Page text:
case, had endeavoured to establish the age of the
prosecutrix VW, PW 6 on the next available basis in
the sequence of options expressed in Rule 12(3) of
the 2007 Rules. The prosecution produced Satpal
(PW 4) to prove the age of the prosecutrix VW, PW

6. Satpal (PW 4) was the Head Master of
Government High School, Jathlana, where the
prosecutrix VW, PW 6 had studied up to Class 3.

Satpal (PW 4) had proved the certificate Ext. PG, as
having been made on the basis of the school records
indicating that the prosecutrix VW, PW 6 was born
on 15-5-1977. In the scheme contemplated under
Rule 12(3) of the 2007 Rules, it is not permissible to
determine age in any other manner, and certainly not
on the basis of an option mentioned in a subsequent
clause. We are therefore of the view that the High
Court was fully justified in relying on the aforesaid
basis for establishing the age of the prosecutrix VW,
PW 6.

The Supreme Court in the case of State of Chhattisgarh Vs.

Lekhram reported in (2006) 5 SCC 736 has held as under :
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12. A register maintained in a school is admissible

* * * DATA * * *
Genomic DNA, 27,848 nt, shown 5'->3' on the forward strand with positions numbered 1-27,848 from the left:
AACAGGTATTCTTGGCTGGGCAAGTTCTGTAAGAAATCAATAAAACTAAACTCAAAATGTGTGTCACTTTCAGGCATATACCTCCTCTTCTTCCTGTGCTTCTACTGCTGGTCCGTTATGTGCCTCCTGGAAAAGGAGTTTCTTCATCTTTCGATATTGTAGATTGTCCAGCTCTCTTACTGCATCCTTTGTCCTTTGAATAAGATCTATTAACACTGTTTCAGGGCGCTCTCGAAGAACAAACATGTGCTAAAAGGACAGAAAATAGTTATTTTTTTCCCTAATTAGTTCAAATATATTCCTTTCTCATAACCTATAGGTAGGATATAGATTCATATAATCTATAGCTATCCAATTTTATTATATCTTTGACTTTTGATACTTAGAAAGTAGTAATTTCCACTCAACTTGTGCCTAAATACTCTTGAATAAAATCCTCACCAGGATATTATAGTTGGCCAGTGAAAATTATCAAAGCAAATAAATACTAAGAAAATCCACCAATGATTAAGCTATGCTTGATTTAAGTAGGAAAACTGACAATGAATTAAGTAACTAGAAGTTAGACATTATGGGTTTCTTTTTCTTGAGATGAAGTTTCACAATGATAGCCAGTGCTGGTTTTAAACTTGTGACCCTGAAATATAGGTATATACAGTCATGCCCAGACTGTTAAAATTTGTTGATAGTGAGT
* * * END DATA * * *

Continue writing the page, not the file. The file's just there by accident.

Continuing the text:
in evidence to prove date of birth of the person
concerned in terms of Section 35 of the Evidence
Act. Such dates of births are recorded in the school
register by the authorities in discharge of their public
duty. PW 5, who was an Assistant Teacher in the said
school in the year 1977, categorically stated that the
mother of the prosecutrix disclosed her date of birth.
The father of the prosecutrix also deposed to the said
effect.

13. The prosecutrix took admission in the year
1977. She was, therefore, about 6-7 years old at that
time. She was admitted in Class I. Even by the
village standard, she took admission in the school a
bit late. She was married in the year 1985 when she
was evidently a minor. She stayed in her in-laws’
place for some time and after the “gauna” ceremony,
she came back. The materials on record as regards